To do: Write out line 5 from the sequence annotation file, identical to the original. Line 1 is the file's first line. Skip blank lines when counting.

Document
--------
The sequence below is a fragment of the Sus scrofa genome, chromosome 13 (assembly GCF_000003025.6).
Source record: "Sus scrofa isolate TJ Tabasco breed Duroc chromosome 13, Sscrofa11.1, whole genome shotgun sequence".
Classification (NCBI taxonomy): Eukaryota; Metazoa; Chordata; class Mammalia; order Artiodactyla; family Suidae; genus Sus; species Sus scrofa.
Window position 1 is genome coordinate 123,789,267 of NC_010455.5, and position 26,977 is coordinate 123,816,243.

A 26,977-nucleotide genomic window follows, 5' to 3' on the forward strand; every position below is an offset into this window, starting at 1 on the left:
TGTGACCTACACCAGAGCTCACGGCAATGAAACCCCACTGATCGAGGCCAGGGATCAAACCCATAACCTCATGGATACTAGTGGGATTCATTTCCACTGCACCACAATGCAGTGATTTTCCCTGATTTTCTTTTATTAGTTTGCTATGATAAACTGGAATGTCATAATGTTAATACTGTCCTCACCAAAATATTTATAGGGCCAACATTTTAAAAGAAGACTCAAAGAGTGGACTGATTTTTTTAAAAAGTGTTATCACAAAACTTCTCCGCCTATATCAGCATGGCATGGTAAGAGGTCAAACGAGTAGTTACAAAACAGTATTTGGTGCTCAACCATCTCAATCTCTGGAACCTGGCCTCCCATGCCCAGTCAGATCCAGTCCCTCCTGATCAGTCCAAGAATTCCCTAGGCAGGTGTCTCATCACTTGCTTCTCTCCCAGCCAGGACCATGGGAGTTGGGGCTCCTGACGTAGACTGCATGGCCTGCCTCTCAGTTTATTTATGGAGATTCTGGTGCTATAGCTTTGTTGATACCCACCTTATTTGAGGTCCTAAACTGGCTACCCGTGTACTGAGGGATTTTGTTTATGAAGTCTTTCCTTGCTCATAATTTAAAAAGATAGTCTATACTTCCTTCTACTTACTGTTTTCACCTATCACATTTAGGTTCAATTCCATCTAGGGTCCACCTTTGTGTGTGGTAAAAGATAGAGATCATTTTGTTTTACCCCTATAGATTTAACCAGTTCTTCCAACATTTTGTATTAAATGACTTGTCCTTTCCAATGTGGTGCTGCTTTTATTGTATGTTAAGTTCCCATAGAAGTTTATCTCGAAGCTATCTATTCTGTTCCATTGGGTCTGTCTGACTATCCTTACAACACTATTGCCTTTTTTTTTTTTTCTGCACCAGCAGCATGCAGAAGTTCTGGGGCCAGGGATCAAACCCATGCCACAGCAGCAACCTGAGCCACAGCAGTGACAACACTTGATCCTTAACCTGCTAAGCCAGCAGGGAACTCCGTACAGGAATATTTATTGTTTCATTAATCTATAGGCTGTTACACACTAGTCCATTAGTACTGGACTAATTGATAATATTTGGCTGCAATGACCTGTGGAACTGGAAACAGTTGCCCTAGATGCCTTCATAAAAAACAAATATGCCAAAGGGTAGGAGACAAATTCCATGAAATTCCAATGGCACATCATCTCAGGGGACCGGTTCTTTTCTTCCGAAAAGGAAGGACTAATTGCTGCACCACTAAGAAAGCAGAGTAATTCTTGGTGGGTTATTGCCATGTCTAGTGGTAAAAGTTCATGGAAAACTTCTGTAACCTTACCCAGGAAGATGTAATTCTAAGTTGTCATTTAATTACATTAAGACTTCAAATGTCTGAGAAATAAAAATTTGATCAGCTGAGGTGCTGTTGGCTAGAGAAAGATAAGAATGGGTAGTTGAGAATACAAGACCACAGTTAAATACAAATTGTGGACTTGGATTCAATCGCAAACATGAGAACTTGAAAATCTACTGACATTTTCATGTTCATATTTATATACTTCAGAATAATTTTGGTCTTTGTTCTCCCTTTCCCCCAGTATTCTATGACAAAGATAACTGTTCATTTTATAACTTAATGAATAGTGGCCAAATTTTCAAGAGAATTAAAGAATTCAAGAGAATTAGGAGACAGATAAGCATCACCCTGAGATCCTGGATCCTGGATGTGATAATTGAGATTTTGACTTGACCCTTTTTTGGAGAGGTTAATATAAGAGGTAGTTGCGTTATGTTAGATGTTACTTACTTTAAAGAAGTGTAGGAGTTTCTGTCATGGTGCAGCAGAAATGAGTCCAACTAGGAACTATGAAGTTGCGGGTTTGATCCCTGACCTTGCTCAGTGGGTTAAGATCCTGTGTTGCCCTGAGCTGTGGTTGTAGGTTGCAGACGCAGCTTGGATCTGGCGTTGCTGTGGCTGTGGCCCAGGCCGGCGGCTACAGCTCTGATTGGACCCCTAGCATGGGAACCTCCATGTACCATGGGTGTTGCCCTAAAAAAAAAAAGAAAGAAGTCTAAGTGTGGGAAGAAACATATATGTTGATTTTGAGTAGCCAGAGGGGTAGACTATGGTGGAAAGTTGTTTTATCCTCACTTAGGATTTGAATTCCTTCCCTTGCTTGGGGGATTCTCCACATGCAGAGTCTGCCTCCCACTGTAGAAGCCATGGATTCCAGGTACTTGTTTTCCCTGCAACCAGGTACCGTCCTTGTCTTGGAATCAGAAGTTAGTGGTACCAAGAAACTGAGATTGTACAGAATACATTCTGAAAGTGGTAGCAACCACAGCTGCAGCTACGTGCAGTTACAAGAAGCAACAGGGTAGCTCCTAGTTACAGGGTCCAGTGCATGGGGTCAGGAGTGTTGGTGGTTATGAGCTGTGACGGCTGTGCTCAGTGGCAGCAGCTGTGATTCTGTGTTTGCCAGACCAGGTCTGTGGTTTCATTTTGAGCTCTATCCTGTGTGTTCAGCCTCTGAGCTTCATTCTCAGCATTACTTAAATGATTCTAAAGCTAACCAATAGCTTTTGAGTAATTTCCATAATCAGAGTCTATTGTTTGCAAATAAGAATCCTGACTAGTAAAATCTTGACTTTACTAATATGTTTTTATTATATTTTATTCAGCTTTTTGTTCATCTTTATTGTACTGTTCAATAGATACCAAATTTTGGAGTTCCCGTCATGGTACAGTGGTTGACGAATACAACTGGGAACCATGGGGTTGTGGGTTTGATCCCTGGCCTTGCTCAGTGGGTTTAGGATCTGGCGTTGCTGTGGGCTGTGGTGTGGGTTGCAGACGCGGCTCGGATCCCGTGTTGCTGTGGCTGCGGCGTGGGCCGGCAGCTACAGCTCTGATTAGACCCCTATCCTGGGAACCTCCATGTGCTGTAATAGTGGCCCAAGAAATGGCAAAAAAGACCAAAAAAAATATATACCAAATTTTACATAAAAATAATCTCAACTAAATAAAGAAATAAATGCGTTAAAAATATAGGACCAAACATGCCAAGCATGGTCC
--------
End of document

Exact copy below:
A 26,977-nucleotide genomic window follows, 5' to 3' on the forward strand; every position below is an offset into this window, starting at 1 on the left: